Unexpectedly, one of the coordinators of the truckers' protests has become opposition politician Sergei Gulyaev, who served in the Soviet Union's war in Afghanistan, was one of the rescue workers in the Chernobyl nuclear disaster, and served as a city councilman in St. Petersburg. In 2007, he helped organize the city's "March of Dissent" protests, several times rallying more people than were in attendance at similar demonstrations in Moscow (where far more protesters typically turn out for such events). Earlier this year, he tried to run for governor of St. Petersburg as a candidate from the opposition party RPR-Parnas, but he was unable to collect enough signatures.
In response to accusations that he doesn't have any business representing the truckers, Gulyaev points out that he completed 30 trips to Afghanistan during the USSR's war, when he served as the senior officer of supply convoys numbering 20-60 trucks.
For the most part, the truckers' protest is being organized at the local level. This past weekend, demonstrations occurred in several regions throughout the country: in Kazan, Pskov, Izhevsk, Krasnoyarsk, and other cities. In both Nizhny Novgorod and Dagestan, police arrested roughly 40 drivers. In Novosibirsk, demonstrators agreed to "stick together, refuse to register in the new system, demand the complete dismantling of Platon, and to address their demands to federal authorities," says Novosibirsk opposition activist Sergei Boiko.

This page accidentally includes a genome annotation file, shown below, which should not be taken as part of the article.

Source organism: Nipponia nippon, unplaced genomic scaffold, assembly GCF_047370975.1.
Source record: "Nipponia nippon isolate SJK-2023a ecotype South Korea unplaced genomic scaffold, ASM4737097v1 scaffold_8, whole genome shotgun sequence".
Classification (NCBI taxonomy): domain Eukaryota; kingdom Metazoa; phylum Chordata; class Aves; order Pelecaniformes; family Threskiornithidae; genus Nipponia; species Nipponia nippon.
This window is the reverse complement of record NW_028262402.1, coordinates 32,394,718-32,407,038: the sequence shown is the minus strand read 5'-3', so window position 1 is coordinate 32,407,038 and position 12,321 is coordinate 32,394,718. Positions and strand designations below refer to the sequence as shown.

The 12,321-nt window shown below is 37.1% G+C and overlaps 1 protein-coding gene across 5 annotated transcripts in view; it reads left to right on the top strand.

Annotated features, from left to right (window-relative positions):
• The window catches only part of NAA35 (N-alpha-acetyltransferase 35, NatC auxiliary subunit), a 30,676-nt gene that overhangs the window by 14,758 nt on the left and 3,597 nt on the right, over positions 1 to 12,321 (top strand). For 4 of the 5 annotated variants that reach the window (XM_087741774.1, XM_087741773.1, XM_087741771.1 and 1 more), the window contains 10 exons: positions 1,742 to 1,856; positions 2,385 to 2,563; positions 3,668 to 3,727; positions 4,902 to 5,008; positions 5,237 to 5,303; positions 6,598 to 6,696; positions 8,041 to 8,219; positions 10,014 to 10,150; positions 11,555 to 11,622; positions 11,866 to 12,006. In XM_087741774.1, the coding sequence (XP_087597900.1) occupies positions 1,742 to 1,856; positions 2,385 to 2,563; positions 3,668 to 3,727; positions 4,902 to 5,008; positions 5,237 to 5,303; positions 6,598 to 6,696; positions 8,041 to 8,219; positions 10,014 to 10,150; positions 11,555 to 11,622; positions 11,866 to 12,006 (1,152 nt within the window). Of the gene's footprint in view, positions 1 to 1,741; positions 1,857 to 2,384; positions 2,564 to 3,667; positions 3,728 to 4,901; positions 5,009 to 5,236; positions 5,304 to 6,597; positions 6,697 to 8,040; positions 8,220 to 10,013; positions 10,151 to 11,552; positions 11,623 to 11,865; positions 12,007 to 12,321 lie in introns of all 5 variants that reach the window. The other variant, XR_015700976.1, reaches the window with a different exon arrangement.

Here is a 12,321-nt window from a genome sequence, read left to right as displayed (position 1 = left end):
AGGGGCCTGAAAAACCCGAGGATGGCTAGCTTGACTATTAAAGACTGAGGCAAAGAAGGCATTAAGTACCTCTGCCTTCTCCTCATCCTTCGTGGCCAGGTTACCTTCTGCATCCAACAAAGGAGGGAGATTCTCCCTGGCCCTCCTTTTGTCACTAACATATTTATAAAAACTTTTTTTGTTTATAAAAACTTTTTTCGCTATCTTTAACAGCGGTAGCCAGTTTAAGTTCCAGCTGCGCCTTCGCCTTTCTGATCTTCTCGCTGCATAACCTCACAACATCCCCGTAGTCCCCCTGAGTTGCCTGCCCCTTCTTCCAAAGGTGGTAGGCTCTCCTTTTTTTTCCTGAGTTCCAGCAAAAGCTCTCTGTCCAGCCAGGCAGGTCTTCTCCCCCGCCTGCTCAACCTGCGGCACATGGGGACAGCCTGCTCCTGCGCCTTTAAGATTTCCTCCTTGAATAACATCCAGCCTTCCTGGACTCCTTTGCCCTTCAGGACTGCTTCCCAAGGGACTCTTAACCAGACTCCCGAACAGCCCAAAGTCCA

In Yekaterinburg, truckers gathered at a rest stop on the city's ring road on Sunday, November 29. Mayor Evgeny Roizman and the regional head of the Transportation Ministry went out to meet with the truckers, but Igor Kholmanskikh, Putin's envoy to the Ural Mountains region, never appeared, despite the truckers' request that he attend. When several truckers drove to Kholmanskikh's home, they found that the entrance to his building was blocked. He soon announced that he would not meet with the protesters, saying their movement includes people who have little to do with the trucking industry, people with a weak grasp of truckers' interests, and individuals "whose goal is to test the strength of the political system's stability."
One of the largest single protests took place in Rostov, 670 miles from Moscow, where drivers from Krasnodar, Volgograd, and the North Caucasus all came together. At the rally, demonstrators adopted an ultimatum addressed to the federal authorities demanding the cancelation and dismantling of the Platon toll system before Thursday, December 3.